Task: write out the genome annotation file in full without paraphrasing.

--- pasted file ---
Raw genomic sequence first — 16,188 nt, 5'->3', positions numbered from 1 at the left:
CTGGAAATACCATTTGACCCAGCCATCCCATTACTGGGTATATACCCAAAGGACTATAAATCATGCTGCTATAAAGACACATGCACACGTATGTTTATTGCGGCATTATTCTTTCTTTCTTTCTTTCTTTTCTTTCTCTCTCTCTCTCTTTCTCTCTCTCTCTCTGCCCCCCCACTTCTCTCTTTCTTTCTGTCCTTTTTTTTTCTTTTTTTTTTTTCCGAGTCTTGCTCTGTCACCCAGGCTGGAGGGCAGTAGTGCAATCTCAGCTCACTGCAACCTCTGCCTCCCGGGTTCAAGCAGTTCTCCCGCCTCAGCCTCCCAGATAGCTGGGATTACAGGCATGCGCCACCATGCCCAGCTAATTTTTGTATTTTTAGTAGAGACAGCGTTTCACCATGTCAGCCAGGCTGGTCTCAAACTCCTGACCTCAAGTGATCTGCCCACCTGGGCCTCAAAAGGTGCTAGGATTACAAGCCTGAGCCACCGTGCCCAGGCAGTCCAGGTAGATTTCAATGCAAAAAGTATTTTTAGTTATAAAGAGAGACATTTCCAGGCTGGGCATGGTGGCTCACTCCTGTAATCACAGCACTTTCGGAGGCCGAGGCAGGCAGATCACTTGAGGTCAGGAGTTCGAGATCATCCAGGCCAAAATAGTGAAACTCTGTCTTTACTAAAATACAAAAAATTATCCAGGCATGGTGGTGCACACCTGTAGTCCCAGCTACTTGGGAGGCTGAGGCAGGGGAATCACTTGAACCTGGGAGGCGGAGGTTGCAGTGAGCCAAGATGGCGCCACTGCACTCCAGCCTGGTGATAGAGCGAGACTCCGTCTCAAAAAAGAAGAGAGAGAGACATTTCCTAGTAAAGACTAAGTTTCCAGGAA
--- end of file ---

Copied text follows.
Raw genomic sequence first — 16,188 nt, 5'->3', positions numbered from 1 at the left:
CTGGAAATACCATTTGACCCAGCCATCCCATTACTGGGTATATACCCAAAGGACTATAAATCATGCTGCTATAAAGACACATGCACACGTATGTTTATTGCGGCATTATTCTTTCTTTCTTTCTTTCTTTTCTTTCTCTCTCTCTCTCTTTCTCTCTCTCTCTCTGCCCCCCCACTTCTCTCTTTCTTTCTGTCCTTTTTTTTTCTTTTTTTTTTTTCCGAGTCTTGCTCTGTCACCCAGGCTGGAGGGCAGTAGTGCAATCTCAGCTCACTGCAACCTCTGCCTCCCGGGTTCAAGCAGTTCTCCCGCCTCAGCCTCCCAGATAGCTGGGATTACAGGCATGCGCCACCATGCCCAGCTAATTTTTGTATTTTTAGTAGAGACAGCGTTTCACCATGTCAGCCAGGCTGGTCTCAAACTCCTGACCTCAAGTGATCTGCCCACCTGGGCCTCAAAAGGTGCTAGGATTACAAGCCTGAGCCACCGTGCCCAGGCAGTCCAGGTAGATTTCAATGCAAAAAGTATTTTTAGTTATAAAGAGAGACATTTCCAGGCTGGGCATGGTGGCTCACTCCTGTAATCACAGCACTTTCGGAGGCCGAGGCAGGCAGATCACTTGAGGTCAGGAGTTCGAGATCATCCAGGCCAAAATAGTGAAACTCTGTCTTTACTAAAATACAAAAAATTATCCAGGCATGGTGGTGCACACCTGTAGTCCCAGCTACTTGGGAGGCTGAGGCAGGGGAATCACTTGAACCTGGGAGGCGGAGGTTGCAGTGAGCCAAGATGGCGCCACTGCACTCCAGCCTGGTGATAGAGCGAGACTCCGTCTCAAAAAAGAAGAGAGAGAGACATTTCCTAGTAAAGACTAAGTTTCCAGGAA